China Hawks Try for Beijing Olympics Boycotts on Defense Bill
Democrats rejected proposals that could affect military bases, but unlikely allies appear to be forming.
The debate over boycotting the Beijing Winter Olympics surfaced in the House Armed Services Committee’s consideration of its annual defense bill on Wednesday, revealing how bipartisan China hawks are struggling to find ways to punish the regime.
Some lawmakers argued that sponsors of the Beijing Winter Olympics, such as Coca-Cola or Procter & Gamble, shouldn’t be allowed to sell their products on military installations. But others were reluctant to prevent military families from buying Tide laundry detergent or to punish athletes who have worked for more than a decade to reach the pinnacle of their sport.
The proposal ultimately failed by a bipartisan 22-36 vote. Only one Democrat joined 21 Republicans, though other Democrats expressed support for finding ways Congress can get tougher on China.
That problem—that officials want to target Beijing but aren’t willing to accept negative consequences to do so—is emblematic of the broader issue Washington faces in combating China’s rise, experts say.
“If you want to use elements of national power, hard power or soft power, it will cost you something,” said Nicholas Evan Sarantakes, an associate professor of strategy and policy at the U.S. Naval War College. “What we’re saying now as a nation is that the juice isn’t worth the squeeze.”
Lawmakers recognized that the spirited debate during the markup of the fiscal 2022 National Defense Authorization Act was a stand-in for the broader problem America faces in approving actions to back up strong anti-China rhetoric.
“I do think this amendment is a microcosm of what makes this competition so difficult,” said Rep. Mike Gallagher, R-Wis., “There is no painless way to selectively economically decouple from China, and yet that is what we must do to be successful going forward.”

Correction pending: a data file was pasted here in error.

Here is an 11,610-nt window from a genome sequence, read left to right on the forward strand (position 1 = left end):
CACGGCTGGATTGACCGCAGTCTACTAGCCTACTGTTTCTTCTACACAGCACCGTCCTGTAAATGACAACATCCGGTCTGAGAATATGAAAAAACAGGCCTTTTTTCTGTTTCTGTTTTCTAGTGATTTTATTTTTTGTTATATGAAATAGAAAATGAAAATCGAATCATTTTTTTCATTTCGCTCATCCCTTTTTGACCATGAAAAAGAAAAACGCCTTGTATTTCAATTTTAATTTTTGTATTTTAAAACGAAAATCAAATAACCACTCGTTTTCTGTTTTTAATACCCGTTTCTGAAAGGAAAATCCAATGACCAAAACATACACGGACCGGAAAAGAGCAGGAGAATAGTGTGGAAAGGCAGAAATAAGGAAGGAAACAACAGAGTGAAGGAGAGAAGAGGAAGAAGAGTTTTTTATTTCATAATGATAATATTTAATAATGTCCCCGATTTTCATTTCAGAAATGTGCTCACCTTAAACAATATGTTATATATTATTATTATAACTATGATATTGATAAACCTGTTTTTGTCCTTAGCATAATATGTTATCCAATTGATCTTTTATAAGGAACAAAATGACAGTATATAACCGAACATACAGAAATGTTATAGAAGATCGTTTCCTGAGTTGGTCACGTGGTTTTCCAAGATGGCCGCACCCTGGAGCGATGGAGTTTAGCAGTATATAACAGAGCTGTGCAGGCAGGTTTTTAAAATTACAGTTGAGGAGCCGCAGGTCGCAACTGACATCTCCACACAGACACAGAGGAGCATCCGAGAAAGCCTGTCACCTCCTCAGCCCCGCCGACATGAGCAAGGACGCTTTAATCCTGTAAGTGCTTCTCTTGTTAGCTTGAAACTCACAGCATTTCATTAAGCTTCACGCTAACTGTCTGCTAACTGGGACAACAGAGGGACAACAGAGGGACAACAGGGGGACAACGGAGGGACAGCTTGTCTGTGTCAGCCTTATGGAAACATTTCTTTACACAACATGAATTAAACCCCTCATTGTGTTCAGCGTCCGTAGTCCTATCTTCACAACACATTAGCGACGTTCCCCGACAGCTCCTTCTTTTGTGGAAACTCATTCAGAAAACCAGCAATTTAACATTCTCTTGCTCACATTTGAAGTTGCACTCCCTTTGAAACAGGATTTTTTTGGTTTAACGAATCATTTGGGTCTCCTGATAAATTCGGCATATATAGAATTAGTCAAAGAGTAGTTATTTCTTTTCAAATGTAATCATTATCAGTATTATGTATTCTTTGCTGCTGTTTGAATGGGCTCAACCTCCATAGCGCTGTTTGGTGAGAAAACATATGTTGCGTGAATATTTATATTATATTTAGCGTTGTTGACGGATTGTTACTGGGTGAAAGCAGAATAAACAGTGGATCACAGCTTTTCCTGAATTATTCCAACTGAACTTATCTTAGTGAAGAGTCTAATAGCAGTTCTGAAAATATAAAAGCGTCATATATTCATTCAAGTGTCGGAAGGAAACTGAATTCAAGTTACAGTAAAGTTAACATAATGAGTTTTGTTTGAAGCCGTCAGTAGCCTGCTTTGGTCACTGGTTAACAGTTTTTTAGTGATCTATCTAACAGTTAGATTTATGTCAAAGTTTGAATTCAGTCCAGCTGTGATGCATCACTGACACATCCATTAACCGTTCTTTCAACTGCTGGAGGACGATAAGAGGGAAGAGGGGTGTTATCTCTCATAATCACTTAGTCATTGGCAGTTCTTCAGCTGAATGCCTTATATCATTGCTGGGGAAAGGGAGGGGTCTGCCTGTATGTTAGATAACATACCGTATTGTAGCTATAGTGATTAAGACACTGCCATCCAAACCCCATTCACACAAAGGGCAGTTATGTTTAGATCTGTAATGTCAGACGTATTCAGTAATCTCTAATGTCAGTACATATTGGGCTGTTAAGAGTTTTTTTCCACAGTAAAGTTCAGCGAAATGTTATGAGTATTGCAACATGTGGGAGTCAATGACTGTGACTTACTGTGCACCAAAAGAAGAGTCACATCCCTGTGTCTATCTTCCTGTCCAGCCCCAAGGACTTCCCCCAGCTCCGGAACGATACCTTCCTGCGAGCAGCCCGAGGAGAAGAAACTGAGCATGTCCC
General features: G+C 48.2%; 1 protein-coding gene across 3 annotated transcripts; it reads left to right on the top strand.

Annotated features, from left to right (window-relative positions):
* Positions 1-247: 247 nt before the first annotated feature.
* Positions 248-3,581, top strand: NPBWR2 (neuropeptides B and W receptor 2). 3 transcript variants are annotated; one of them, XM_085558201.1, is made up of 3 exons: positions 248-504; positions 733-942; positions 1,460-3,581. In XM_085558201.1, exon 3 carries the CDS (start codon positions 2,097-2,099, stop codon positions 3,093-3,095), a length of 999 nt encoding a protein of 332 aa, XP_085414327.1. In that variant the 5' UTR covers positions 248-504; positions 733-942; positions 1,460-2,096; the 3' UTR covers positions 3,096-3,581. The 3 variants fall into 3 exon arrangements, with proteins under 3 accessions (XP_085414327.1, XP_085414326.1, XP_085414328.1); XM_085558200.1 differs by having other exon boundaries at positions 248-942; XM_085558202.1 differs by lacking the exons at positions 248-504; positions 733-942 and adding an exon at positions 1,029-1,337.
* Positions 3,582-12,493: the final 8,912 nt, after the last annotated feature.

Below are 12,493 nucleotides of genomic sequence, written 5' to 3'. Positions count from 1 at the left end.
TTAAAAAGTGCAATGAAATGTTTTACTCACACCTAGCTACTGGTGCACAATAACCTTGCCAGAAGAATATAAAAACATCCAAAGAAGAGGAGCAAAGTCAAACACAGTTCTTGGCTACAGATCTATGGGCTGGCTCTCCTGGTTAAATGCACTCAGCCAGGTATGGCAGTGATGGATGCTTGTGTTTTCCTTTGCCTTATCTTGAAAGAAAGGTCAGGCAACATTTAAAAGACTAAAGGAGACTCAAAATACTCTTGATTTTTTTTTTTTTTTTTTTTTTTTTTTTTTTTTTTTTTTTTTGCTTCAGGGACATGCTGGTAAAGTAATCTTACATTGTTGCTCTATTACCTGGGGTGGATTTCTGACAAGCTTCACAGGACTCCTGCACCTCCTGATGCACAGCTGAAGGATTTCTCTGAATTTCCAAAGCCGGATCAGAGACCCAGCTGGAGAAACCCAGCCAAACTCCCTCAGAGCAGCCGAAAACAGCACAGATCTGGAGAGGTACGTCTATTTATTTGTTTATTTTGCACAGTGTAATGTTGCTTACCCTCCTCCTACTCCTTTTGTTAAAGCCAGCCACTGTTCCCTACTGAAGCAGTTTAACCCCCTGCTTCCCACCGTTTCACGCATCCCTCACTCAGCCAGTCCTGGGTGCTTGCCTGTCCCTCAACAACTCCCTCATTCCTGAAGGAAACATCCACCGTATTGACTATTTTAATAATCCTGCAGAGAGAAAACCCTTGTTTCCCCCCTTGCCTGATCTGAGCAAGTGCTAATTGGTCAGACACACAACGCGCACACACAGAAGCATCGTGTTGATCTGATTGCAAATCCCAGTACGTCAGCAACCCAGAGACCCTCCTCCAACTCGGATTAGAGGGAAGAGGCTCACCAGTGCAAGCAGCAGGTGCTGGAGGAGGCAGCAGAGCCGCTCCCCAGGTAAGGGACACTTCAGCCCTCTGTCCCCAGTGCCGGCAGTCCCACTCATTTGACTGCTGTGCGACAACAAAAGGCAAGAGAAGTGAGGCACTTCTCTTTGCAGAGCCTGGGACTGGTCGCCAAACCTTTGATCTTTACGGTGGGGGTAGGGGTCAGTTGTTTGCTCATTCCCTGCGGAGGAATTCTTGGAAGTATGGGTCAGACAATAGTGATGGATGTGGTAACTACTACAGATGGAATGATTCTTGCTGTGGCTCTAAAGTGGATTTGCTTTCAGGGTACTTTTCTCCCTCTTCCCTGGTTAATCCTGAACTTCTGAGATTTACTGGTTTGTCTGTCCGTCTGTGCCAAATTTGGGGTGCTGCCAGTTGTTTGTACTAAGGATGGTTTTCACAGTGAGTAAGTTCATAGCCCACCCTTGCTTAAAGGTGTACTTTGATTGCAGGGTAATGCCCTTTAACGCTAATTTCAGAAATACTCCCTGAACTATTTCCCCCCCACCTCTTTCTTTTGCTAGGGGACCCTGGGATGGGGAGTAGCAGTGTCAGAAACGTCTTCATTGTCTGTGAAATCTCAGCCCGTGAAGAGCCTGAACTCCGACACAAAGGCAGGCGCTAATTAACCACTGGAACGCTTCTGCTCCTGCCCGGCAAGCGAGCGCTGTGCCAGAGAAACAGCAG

Committee members considered two amendments that would leverage the military to discredit the Winter Olympics set to be held in February in Beijing. Lawmakers adopted one by voice vote that would prohibit using military planes and pilots to fly any U.S. officials to the games in China, though defense appropriations could still be used for security at the Olympics. In practice, the amendment makes it difficult if not impossible for the White House to send a delegation to China, though Sarantakes said it does “absolutely nothing” to enact real change in China.
The second amendment, which failed to pass the committee, would have prohibited any sponsor of the International Olympic Committee from selling its products on military installations. That means products such as Coca-Cola or Crest toothpaste, made by Procter & Gamble, could no longer be sold on bases. Other Olympic sponsors include Toyota, Visa, and Panasonic.
“We can not stand by while corporations pump billions into the [Chinese Communist Party] and fund the very military build up that this committee is so concerned about. It’s like giving fuel to the arsonist as we spend billions to build a firefighting service,” said Rep. Mike Waltz, R-Fla., a former Army officer who introduced the two amendments on this topic.
That proposal would have had “real bite” if adopted, Sarantakes said, since it would impact the finances of the International Olympic Committee, which gets the majority of its funding from sponsors.
A March report found that China has violated the 1948 Genocide Convention with its treatment of the Uyghurs, a predominantly Muslim ethnic minority group living in western China. The group has faced mass internment, violence and murder, the destruction of its culture, and forced sterilization to prevent group members from having children.
Lawmakers have previously urged the companies to revoke their sponsorship of the games over these concerns, but executives have so far refused. When executives from Coca-Cola, Visa, Airbnb, Intel, and Procter & Gamble testified before Congress in July, they refused to say that the Olympics should be moved to another country.
“We’ve all heard many of these corporations...talk about their moral responsibility and speak out on social and political issues in the past year….Where is their moral responsibility now when addressing the Chinese Community Party’s gross violation of human rights?” Waltz said, holding up a poster with logos of companies he said are sponsoring the “genocide Olympics.”